Fabled Enemies (the movie)

http://video.google.com/videoplay?docid=-2144933190875239407&hl=en

 



Russia Cruiser To Test Weapons In Crowded Black Sea

Russia Cruiser To Test Weapons In Crowded Black Sea

Stuff
August 26, 2008

Russia’s flagship cruiser has re-entered the Black Sea for weapons tests hours after the Russian military complained about the presence of US and other Nato naval ships near the Georgian coast.

The ’Moskva’ had led a battle group of Russian naval vessels stationed off the coastline of Georgia’s breakaway region of Abkhazia during Russia’s recent conflict with Georgia and sank smaller Georgian craft.

The assistant to the Russian Navy’s commander-in-chief told Russian news agencies the cruiser had put to sea again two days after returning to its base at the Ukrainian port of Sevastopol.

“’Moskva’ has today departed toward the Black Sea Fleet’s naval training range to check its radio-controlled weapons and onboard communications systems,” Captain Igor Dygalo was quoted as saying by Interfax.

The Russian navy’s press office was unable to confirm his comments when contacted by Reuters.

The presence of so many ships from Nato countries earlier drew the ire of a Russian military spokesman during a daily media briefing on the conflict.

“The fact that there are nine Western warships in the Black Sea cannot but be a cause for concern. They include two US warships, one each from Spain and Poland, and four from Turkey,” Anatoly Nogovitsyn, the deputy chief of the Russian military’s General Staff said.

On Sunday, the US guided missile destroyer USS McFaul arrived with aid including camp beds, bedding, tents and mobile kitchen units, the US Defence Department spokesman Bryan. Whitman said.

Separately, the US Coast Guard cutter Dallas has been dispatched with aid, while a third vessel, the Navy command ship USS Mount Whitney, is being loaded in Italy with humanitarian supplies for Georgia, he said.

The Nato ships in the Black Sea are carrying more than 100 ’Tomahawk’ cruise missiles, with more than 50 onboard the USS McFaul alone that could hit ground targets, reported RIA news agency, quoting unnamed sources in Russian military intelligence.

 

Russia test-fires Topol missile

Pravda
August 28, 2008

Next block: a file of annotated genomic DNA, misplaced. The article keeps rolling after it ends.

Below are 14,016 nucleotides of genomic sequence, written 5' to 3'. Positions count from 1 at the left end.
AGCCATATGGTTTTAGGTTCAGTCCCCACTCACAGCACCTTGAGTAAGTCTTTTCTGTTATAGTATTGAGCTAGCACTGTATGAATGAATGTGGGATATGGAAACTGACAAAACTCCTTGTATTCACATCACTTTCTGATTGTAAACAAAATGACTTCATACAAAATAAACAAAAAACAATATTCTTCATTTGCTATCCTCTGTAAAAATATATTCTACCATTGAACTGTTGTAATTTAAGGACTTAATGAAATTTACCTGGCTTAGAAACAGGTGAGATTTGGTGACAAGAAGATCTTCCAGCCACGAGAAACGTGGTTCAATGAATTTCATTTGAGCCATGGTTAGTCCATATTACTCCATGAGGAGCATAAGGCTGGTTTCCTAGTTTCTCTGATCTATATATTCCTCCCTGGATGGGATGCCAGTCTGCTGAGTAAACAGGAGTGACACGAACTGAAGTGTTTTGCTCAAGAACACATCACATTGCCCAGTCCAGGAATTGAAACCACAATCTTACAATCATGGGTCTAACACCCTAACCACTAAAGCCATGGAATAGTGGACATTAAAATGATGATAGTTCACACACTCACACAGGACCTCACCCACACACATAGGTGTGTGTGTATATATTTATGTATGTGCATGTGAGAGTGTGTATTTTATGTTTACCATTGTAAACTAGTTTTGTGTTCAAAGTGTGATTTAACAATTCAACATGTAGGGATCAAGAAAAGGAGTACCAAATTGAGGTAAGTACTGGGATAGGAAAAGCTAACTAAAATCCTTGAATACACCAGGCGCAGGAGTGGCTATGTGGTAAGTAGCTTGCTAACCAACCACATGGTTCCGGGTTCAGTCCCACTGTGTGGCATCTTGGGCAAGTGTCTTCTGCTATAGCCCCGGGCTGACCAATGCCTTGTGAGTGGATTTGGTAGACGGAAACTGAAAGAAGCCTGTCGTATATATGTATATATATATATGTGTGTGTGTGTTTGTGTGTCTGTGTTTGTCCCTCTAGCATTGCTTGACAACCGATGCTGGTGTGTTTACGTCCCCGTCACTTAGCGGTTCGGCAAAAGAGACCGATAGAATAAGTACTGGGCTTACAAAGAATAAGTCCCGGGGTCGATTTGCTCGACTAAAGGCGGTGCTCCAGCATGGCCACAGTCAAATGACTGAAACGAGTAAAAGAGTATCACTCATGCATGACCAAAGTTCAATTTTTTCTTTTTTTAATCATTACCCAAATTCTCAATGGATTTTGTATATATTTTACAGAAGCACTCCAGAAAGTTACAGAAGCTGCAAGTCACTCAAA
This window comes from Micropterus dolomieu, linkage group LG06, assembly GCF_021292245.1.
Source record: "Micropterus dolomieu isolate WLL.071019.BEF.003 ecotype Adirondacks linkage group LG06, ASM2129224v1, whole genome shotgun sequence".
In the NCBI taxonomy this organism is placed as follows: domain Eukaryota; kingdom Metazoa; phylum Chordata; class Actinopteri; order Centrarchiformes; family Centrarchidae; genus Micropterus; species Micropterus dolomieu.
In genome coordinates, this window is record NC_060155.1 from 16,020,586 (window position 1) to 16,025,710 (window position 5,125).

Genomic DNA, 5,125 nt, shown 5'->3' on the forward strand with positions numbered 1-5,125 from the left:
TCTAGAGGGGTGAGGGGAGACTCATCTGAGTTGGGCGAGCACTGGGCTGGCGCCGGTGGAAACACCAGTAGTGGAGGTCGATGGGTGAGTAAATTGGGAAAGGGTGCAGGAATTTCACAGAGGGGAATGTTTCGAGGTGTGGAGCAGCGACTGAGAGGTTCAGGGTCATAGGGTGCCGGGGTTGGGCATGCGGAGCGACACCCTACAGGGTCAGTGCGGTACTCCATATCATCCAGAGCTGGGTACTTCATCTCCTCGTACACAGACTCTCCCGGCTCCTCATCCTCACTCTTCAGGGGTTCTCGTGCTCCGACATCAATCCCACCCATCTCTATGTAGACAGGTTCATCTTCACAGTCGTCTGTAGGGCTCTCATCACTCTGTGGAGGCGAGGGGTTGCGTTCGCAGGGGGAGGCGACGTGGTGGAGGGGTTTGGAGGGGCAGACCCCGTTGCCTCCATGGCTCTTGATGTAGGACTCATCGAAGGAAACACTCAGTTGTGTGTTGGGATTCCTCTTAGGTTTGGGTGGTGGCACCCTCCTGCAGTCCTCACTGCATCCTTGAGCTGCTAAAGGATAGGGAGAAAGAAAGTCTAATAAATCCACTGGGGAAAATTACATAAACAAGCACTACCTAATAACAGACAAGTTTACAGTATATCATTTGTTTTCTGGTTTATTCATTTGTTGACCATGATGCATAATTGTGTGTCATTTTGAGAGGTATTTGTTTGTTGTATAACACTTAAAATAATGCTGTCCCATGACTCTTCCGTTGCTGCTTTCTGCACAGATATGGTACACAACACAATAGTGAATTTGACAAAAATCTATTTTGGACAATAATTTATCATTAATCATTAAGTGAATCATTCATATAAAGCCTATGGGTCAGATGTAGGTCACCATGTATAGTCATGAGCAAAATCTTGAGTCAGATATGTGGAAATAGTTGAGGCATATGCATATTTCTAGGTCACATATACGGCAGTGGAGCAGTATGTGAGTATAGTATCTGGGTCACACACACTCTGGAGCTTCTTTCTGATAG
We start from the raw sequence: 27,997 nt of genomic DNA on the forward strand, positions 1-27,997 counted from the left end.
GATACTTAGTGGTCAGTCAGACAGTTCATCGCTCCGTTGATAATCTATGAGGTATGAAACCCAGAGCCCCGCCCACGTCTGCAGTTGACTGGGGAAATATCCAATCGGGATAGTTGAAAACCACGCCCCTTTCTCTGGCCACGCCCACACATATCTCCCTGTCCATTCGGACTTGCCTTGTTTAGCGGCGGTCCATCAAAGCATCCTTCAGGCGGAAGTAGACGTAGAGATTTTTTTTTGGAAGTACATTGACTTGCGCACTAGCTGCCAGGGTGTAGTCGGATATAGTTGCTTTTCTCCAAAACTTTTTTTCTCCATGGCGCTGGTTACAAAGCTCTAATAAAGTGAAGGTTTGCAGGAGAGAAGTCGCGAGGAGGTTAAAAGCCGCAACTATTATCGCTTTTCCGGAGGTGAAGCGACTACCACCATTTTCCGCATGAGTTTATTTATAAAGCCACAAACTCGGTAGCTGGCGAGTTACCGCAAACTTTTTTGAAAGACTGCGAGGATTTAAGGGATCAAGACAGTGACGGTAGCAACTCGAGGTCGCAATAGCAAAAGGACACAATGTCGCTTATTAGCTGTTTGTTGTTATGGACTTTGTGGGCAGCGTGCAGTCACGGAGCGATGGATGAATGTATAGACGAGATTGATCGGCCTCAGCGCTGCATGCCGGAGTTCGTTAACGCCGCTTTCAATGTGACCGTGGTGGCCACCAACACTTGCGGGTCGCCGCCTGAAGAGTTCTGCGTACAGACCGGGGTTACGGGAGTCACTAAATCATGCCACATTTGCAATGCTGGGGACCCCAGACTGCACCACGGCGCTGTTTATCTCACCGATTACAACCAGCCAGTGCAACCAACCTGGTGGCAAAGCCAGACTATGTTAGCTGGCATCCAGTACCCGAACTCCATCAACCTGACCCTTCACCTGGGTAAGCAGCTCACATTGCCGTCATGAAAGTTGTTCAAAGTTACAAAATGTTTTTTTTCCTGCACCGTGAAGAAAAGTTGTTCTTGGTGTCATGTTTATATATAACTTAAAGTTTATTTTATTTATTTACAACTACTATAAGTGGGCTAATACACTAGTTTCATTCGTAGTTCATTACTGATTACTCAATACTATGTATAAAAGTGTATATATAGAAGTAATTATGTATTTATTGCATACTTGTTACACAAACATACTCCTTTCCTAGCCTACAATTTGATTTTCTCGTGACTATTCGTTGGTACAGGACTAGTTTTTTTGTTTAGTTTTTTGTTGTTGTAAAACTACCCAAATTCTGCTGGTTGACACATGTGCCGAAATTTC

Russia’s strategic and space troops successfully tested an intercontinental ballistic missile Topol (RS12M). The missile is designed to avoid detection by anti-missile defense systems. The launch was performed at 2:36 p.m. Moscow time from Plesetsk space port, RIA Novosti reports.
The missile successfully covered the distance of almost 6,000 kilometers and hit a hypothetical target on the Kamchatka Peninsula.

“The missile warhead accurately hit the hypothetical target, having thereby exercised its ability to strike pinpoint targets,” a senior spokesman for Russia’s strategic missile troops, Alexander Vovk said in a statement.

Russia previously tested the Topol (RS12M) ballistic missile on December 8, 2007.

The development of the Topol missile complex started in 1977, the first tests were carried out in 1983. The complex is capable of hitting targets at a distance of over 10,000 kilometers.

Read Full Article Here

U.S. & Russian Warships Line Up Over Georgia
http://www.guardian.co.uk/world/2008/aug/27/georgia.russia1

US aid warships redirected from Russian-controlled Poti to Batumi
http://www.debka.com/headline.php?hid=5537

Russian admiral: Our Black Sea fleet can destroy NATO’s group in 20 minutes
http://www.debka.com/headline.php?hid=5541

Putin Talks Of Black Sea Confrontation
http://www.timesonline.co.uk/tol/news/world/europe/article4622422.ece

Russia’s Warships Arrived in Abkhazia
http://www.kommersant.com/p-13138/Abkhazia_warship/

 



Future Drugs Will Make Troops Want to Fight

Future Drugs Will Make Troops Want to Fight
Potential technologies to picture what someone is thinking, drugs that give soldiers super-human power and awareness, robots controlled with the brain and land-mines that release drugs to incapacitate suspects is in the works.

Wired
August 13, 2008

Drugs that make soldiers want to fight. Robots linked directly to their controllers’ brains. Lie-detecting scans administered to terrorist suspects as they cross U.S. borders.